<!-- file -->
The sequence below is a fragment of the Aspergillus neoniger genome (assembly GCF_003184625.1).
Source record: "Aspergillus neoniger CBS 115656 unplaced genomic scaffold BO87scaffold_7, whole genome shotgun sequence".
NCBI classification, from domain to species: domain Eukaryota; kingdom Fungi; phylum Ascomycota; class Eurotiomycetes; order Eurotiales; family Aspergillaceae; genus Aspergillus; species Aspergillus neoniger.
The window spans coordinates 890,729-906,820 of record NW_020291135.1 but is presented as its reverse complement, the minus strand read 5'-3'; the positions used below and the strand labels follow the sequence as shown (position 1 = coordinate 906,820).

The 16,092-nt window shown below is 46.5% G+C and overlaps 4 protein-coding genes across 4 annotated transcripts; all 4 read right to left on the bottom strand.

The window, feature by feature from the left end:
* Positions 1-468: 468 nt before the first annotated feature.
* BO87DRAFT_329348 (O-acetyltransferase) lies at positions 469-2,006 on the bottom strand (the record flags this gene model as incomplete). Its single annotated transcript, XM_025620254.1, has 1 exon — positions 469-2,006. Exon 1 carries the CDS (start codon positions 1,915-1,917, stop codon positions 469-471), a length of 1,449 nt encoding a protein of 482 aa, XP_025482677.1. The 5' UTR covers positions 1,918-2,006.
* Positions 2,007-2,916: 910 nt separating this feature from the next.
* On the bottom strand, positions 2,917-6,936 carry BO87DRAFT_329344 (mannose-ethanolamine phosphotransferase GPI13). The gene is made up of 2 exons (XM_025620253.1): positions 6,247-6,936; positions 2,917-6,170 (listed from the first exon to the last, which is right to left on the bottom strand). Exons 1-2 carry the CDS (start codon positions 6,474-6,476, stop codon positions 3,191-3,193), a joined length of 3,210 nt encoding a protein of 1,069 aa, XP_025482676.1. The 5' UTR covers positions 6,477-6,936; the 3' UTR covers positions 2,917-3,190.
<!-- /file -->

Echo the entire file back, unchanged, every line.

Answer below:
The sequence below is a fragment of the Aspergillus neoniger genome (assembly GCF_003184625.1).
Source record: "Aspergillus neoniger CBS 115656 unplaced genomic scaffold BO87scaffold_7, whole genome shotgun sequence".
NCBI classification, from domain to species: domain Eukaryota; kingdom Fungi; phylum Ascomycota; class Eurotiomycetes; order Eurotiales; family Aspergillaceae; genus Aspergillus; species Aspergillus neoniger.
The window spans coordinates 890,729-906,820 of record NW_020291135.1 but is presented as its reverse complement, the minus strand read 5'-3'; the positions used below and the strand labels follow the sequence as shown (position 1 = coordinate 906,820).

The 16,092-nt window shown below is 46.5% G+C and overlaps 4 protein-coding genes across 4 annotated transcripts; all 4 read right to left on the bottom strand.

The window, feature by feature from the left end:
* Positions 1-468: 468 nt before the first annotated feature.
* BO87DRAFT_329348 (O-acetyltransferase) lies at positions 469-2,006 on the bottom strand (the record flags this gene model as incomplete). Its single annotated transcript, XM_025620254.1, has 1 exon — positions 469-2,006. Exon 1 carries the CDS (start codon positions 1,915-1,917, stop codon positions 469-471), a length of 1,449 nt encoding a protein of 482 aa, XP_025482677.1. The 5' UTR covers positions 1,918-2,006.
* Positions 2,007-2,916: 910 nt separating this feature from the next.
* On the bottom strand, positions 2,917-6,936 carry BO87DRAFT_329344 (mannose-ethanolamine phosphotransferase GPI13). The gene is made up of 2 exons (XM_025620253.1): positions 6,247-6,936; positions 2,917-6,170 (listed from the first exon to the last, which is right to left on the bottom strand). Exons 1-2 carry the CDS (start codon positions 6,474-6,476, stop codon positions 3,191-3,193), a joined length of 3,210 nt encoding a protein of 1,069 aa, XP_025482676.1. The 5' UTR covers positions 6,477-6,936; the 3' UTR covers positions 2,917-3,190.